So you want to hire a freelancer? But you don’t want one who’s going to make a total mess of your project, right? Here’s our guide on hiring the right freelancer for your job so you’re not left high and dry when deadline day arrives.
Know what you want
Before you even start the process of hiring, sit down and brainstorm your ideas. What needs do you have and what gaps does a freelancer need to fill? Once you’ve figured out these broader questions, fine tune and work out the precise details of the project – its scope, the deadline, the skills and experience you need a freelancer to bring to the table.
Half of the problems people have with freelancers happen because they neglect this step. It’s hard to get the right freelancer if you have no idea what the right freelancer looks like. Plus, the best freelancers are going to be turned off by a vague client and unclear project brief. So taking this time means you can spell out what you need, so they know if they can provide it.
Where to look
There are many many ways to find a freelancer. As well as the more traditional routes, there’s lots of freelance sites out there offering you access to talented freelancers with the click of a button. This is great, especially if you don’t mind working with someone remotely. But if you need someone nearby, it might be best to post your brief on more general job sites. Or even go really old school and ring people! With the internet, you’re pretty spoiled for choice. The problem is really narrowing down the selection so you find the right freelancer!
Get the project brief right
Your project brief will be the first reference point and is crucial in attracting the right freelancer. Remember that the freelancer is an outsider; they simply don’t know your business like you do. So you need to break things down clearly. Here are some things to include:
- Who are you? Who’s your audience? Give a quick overview of you or your company. It doesn’t have to be long, but it’s important if you want your values and aims to be reflected in the project.
- What’s your budget? Different freelancers have different rates. If it’s too low, they’re probably not interested. It can also (weirdly) be too high for them if they’re inexperienced. A high budget often suggests you’re looking for a more experienced freelancer.
- What’s the timeline? The freelancer needs to know if it will fit into their current workflow. Again, putting this in the brief saves you both time.
- Make the scope of the project clear. Spell out exactly what you need doing. Saying you need a “graphic designer” with no other details isn’t a great deal of use to anyone!
Read our article for more tips on writing that perfect brief.
If you get this right the pitches will come flooding in. So how do you narrow down the right freelancer from there?
Check the pitch quality
Just as you’ve spent time on your project brief, you want a freelancer who’s spent time carefully putting a pitch together. The right freelancer will treat it like a job application. If it’s rushed and vague, that might be a red flag that they’re not right for the project and could be difficult to work with. You want it to be a professional relationship on both sides.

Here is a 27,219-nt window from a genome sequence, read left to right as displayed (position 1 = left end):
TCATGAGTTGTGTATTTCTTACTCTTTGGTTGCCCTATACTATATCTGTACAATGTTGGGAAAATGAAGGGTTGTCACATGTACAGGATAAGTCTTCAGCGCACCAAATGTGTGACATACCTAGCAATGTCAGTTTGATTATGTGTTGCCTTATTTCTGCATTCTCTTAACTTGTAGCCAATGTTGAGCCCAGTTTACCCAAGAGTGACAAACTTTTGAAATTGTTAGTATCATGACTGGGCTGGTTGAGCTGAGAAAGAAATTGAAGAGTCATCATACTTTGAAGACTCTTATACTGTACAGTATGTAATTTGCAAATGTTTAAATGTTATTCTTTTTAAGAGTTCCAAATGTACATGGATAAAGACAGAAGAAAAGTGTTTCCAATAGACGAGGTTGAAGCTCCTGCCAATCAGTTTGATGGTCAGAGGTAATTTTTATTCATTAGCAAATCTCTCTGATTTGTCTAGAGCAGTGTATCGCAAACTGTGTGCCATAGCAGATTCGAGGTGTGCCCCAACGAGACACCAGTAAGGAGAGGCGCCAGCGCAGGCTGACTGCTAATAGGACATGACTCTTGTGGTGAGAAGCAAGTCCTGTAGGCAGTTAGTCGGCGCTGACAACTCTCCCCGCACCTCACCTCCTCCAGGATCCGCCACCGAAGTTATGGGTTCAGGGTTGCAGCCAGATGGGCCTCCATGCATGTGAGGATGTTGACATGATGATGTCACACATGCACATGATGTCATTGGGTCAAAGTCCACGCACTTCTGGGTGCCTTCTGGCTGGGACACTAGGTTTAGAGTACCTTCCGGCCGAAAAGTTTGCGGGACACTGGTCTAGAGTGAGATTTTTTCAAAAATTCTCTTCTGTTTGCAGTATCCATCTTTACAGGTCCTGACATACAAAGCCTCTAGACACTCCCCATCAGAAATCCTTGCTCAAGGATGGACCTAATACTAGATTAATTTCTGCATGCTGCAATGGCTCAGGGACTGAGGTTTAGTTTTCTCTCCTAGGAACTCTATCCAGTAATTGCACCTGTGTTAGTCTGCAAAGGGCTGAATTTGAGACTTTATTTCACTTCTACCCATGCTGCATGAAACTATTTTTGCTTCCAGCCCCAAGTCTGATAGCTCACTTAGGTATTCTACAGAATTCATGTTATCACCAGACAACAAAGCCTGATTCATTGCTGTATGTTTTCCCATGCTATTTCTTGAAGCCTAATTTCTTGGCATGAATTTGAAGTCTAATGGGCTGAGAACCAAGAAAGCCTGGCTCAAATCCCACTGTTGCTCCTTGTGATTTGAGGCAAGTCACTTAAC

Look at their work
Take a look at their portfolio and work they’ve done for past clients. If their work looks like it’s been done by a two year old, but you’re looking for a high-end, polished logo, they’re probably not the right freelancer for you.
But quality isn’t the only thing you need to pay attention to. See if they’ve done similar projects before, so you know they’ve got experience. For art and design work, check that they work in the style you want too. There’s a big difference between vector art and traditional oil paintings! Similar rules apply to music too – it’s probably not the best decision to hire a triphop producer for your heavy metal album.
Saying that, don’t rule out newbies straight away. Just because they haven’t done something exactly like your project before doesn’t mean they don’t have buckets of talent to offer.
Ratings, references & testimonials
If you can, get the contact details of past clients and get in touch with them for a reference. Make sure you have the freelancer’s permission to do this first.
You can also check their personal website, as often they’ll have a testimonials section where clients can leave comments. Similarly, a lot of freelance websites will have ratings systems in place that are worth taking a look at.
Talk to them
Whether it’s an interview or an informal chat over Skype, this is obviously the best way to get a real sense of a person. It also means you can go through the project in more depth and preempt any issues that could pop up further down the road.
If you want someone local, the right freelancer – no matter how perfect otherwise – isn’t one who’s thousands of miles away. Consider if time zones will be an issue with communication – an hour or two won’t make a huge difference, but twelve might! Will you be alright with phone calls at antisocial hours? If you choose to work with someone remotely, remember to take possible language barriers into account.
The right freelancer isn’t always the cheapest
It can be easy to fall for undercutting or cheap rates. But often, a freelancer’s rates will reflect the quality of their work! Be willing to pay more for the right freelancer. After all, it’s great work that you want at the end of the day!
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